“We’re overwhelmed by the volume of visitors,” a spokesperson from the Zhangjiajie Grand Canyon’s marketing department told CNN.
The spokesperson said that 80,000 visitors had attempted to visit the bridge each day, leading to its closure for improvement works on 2 September 2016.
There are no reports of when the attraction will reopen.
Whenever. There’s nothing as cheap as a hit. Especially if your target demographic is: China. And then, when the word gets around, which the above story will hugely help it to: The World.
So far as I can tell, though, this is not a glass bridge, more a metal bridge with lots of windows in its floor, which I don’t think is the same thing. But, it’s still a step in the right direction, towards the day when they build a bridge entirely out of glass.
Most emails that arrive here at BMdotcom don’t grab me by the throat, but I liked this one, with its attached graphic as above.
I’ve often wondered how they do Chinese (?) writing with computers. Now I am wondering some more.
My computer didn’t allow me to save this graphic in a different size, but my blogging software did. Odd.
City A.M. Is so excited that the headline writer, as of now, has decided that there is only one i in ambitious:
That headline is recycled here in case they correct it. Thereby establishing that the (more) mainstream media behave just as I do, when it comes to correcting their mistakes. Or else, alerting you to a permanently wrong headline, whichever. And I’m guessing that even if they do correct the headline, they may feel obliged to keep the link spelling as it started out.
But more to the point, this ambtious plan refers to driverless flying cars, driverless flying cars that look like this:
When I first set eyes on that picture, my reaction was: That’s not a car, that’s a drone. City A.M. agrees:
The futuristic, if slightly terrifying sounding vehicle, has been unveiled by Chinese tech company Ehang and manages to combine the top two trends predicted to dominate this year’s biggest tech show - drones and driverless cars - and claims to be the first Autonomous Aerial Vehicle in the world. Or, in other words, a driverless flying car.
Are you sceptical? I am. But City A.M. continues:
Ehang claims the 184 is already at the point of becoming a commercially selling vehicle, albeit with a £130,000-£200,000 price tag. Belive it or not, it’s not just a concept - it’s already preparing for pre-orders and plans to ship to customers this year.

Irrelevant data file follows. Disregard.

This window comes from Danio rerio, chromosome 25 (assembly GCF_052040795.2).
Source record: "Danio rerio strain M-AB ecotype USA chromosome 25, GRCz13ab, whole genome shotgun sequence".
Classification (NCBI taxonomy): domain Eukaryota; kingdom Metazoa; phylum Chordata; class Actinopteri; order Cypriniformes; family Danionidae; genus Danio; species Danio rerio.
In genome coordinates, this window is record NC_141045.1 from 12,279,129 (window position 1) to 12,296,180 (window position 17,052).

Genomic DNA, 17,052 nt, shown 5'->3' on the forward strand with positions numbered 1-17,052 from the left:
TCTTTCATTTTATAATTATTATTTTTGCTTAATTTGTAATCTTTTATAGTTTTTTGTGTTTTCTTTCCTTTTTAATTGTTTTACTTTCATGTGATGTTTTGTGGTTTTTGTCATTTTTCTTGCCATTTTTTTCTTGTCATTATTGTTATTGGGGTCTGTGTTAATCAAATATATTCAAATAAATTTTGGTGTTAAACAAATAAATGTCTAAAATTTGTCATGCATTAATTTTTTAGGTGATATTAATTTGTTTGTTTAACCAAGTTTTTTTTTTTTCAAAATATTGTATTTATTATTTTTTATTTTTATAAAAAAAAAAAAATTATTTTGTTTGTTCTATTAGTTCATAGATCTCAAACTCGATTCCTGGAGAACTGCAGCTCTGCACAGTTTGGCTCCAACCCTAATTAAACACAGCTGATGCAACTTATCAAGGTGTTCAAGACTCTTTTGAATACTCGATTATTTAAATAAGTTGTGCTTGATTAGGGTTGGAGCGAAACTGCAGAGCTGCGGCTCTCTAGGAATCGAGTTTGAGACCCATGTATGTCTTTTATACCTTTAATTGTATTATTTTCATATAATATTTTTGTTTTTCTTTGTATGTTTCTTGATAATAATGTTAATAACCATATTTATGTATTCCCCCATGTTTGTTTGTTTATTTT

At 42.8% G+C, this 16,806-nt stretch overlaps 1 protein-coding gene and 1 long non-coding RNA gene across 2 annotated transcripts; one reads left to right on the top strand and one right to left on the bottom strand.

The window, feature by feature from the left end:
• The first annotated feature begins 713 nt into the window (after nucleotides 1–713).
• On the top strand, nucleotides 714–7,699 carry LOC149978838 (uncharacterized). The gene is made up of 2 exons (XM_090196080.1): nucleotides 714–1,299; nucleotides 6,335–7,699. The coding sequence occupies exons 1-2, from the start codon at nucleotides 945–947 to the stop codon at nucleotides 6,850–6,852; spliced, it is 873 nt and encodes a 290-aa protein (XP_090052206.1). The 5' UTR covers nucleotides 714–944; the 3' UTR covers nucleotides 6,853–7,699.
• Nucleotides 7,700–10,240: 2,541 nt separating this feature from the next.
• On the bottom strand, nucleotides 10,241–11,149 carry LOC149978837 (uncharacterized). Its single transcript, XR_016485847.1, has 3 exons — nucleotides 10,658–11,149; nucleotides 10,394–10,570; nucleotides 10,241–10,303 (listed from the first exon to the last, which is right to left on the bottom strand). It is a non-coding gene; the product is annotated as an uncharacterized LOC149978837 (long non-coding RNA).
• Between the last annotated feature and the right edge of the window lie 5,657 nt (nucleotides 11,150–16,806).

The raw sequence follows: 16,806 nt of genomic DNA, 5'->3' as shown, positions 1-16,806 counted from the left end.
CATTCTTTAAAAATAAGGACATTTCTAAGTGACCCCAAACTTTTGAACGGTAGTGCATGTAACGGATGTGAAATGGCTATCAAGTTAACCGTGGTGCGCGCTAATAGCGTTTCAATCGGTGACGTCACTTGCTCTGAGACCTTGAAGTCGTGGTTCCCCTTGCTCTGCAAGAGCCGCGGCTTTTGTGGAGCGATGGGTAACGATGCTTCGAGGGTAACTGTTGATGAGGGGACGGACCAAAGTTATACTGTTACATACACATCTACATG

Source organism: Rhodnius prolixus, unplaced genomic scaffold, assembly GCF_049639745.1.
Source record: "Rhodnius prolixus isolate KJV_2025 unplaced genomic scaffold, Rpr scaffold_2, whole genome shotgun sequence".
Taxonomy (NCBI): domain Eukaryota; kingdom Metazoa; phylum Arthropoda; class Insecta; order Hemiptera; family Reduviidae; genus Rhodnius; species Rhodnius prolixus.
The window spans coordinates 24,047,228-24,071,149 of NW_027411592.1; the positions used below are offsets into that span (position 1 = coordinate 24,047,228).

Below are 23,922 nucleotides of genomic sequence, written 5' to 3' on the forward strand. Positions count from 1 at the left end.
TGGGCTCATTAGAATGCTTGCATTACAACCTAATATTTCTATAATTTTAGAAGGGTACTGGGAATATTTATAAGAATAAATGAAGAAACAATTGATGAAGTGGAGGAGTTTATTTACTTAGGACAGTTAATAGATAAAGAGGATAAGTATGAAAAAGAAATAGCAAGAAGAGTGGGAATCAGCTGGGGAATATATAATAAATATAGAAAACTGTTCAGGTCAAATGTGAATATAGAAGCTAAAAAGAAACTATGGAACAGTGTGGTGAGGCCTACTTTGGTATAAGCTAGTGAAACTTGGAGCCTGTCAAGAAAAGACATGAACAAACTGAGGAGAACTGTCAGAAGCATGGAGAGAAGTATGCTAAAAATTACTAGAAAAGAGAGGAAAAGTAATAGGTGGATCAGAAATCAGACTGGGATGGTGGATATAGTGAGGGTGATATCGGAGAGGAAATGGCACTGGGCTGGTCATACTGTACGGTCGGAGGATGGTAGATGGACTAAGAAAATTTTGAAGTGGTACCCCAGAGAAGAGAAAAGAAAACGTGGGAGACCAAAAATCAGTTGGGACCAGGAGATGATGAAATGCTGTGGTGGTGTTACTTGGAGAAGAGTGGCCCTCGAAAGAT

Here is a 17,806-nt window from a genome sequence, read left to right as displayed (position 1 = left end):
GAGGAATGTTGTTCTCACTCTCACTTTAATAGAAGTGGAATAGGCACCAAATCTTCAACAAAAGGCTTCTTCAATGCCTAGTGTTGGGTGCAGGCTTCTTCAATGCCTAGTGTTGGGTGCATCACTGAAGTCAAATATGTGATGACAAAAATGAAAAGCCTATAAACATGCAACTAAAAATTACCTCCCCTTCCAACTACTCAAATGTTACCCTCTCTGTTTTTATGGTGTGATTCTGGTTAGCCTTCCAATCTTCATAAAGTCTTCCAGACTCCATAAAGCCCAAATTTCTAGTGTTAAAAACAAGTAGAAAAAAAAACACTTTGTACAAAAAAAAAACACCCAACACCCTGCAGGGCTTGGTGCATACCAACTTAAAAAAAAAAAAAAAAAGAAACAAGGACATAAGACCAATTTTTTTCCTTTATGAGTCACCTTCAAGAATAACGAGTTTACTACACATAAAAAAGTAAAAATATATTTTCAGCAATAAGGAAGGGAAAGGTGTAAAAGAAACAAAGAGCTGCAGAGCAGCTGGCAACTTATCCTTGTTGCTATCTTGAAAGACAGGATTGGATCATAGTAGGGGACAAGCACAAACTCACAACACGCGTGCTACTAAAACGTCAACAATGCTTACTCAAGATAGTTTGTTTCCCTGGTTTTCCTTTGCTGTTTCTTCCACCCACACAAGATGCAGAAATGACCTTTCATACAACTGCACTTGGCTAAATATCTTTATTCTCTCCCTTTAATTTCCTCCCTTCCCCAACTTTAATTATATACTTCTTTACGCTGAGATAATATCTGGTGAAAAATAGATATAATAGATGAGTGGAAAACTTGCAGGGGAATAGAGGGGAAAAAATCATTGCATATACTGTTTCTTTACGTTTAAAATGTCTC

Well, I’m not sure that I do “belive” it, but I would be fascinated to be proved wrong.
Bizarre new forms of transport are definitely the Thing of the New Year, here at BrianMicklethwaitDotCom. I haven’t been especially looking for such things. They have merely presented themselves to me. But now, perhaps (although I promise nothing), I will start looking for such things. Anyone come across any other crazy transport stuff lately?
LATER: I googled “ambtious”, and was informed of a horse called “Ambtious Dragon”. So, some kind of Chinese neologism? But it turned out that this was a headline misprint also.
Consider the reform of China’s economy that began under Dfen Xiapeng in 1978, leading to an economic flowering that raised half a billion people out of poverty. Plainly, Deng had a great impact on history and was in that sense a ‘Great Man’. But if you examine closely what happened in China in 1978, it was a more evolutionary story than is usually assumed. It all began in the countryside, with the ‘privatisation’ of collective farms to allow individual ownership of land and of harvests. But this change was not ordered from above by a reforming government. It emerged from below. In the village of Xiaogang, a group of eighteen farmworkers who despaired at their dismal production under the collective system and their need to beg for food from other villages, gathered together secretly one evening to discuss what they could do. Even to hold the meeting was a serious crime, let alone to breathe the scandalous ideas they came up with.